I got a pretty good recording of the NOAA17 pass today, and converted it with my software. Turned out very nice. You can see Catalina and San Clemente Island off the coast of California. One of my better ones to date.
Addendum: I didn’t use my Radio Shack scanner for this, I used my little Yaesu VX-3R instead. I’m beginning to suspect it is a good deal more sensitive than the scanner, although it’s really hard to tell.
Well, I’ve made some headway on a project that I thought would be cool to write: porting G3RUH’s Plan 13 Satellite Prediction algorithm to a more palateable language than BASIC. I chose python, and it appears to be mostly working. It reads in the TLE orbital elements (same ones I use in “predict” or “gpredict”) and then allows you to create a bunch of satellite objects, and query their positions over time.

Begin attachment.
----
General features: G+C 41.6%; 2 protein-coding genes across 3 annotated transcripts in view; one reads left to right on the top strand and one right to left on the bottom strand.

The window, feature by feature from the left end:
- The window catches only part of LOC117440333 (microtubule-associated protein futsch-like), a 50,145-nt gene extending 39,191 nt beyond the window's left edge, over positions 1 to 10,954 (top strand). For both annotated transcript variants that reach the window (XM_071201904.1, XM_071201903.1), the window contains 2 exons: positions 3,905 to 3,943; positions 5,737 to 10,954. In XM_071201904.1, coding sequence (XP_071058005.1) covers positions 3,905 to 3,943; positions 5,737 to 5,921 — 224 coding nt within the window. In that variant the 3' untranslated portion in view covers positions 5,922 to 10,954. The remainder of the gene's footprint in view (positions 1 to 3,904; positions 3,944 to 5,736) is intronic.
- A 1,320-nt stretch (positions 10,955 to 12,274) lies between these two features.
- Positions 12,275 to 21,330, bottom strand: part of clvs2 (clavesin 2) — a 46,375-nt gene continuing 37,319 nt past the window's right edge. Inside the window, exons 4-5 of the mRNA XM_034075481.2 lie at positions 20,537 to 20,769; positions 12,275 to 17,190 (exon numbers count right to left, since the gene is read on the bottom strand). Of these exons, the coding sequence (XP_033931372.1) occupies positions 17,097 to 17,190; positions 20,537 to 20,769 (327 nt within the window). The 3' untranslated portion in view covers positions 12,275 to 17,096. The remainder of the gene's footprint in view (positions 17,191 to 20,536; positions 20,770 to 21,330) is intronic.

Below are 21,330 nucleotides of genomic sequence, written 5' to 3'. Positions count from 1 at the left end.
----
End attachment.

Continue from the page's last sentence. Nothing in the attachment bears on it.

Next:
Here’s a screendump of a simple test program that I was running this morning:
Satellites which are above the horizon are marked in bold. They are sorted by elevation. The datafields displayed are elevation, azimuth, latitude and longitude of the subsatellite point, velocity, the Doppler velocity, and the frequency of a signal Doppler shifted from 435.845Mhz (just a value I did to check, since I was using PolySat CP3 at the time, which has APRS telemetry downlinked on that frequency). The code requires some additional cleanup, and once I have it all ready to go and documented, I’ll make it available. I think it will have a lot of uses.
Sigh. I was gonna work AO-51 this morning, but couldn’t hear the downlink. I shifted to the digital downlink frequency, and could hear it was active. It appears the satellite is temporarily off line. From the amsat-bb mailing list:
AO-51 stopped transmitting and went into Boot Loader mode. The command team has reset the satellite and have the digital downlink up and running.
We will reload the satellite as quickly as possible.
AO-51 Command Team
Best of luck getting it back online, lads!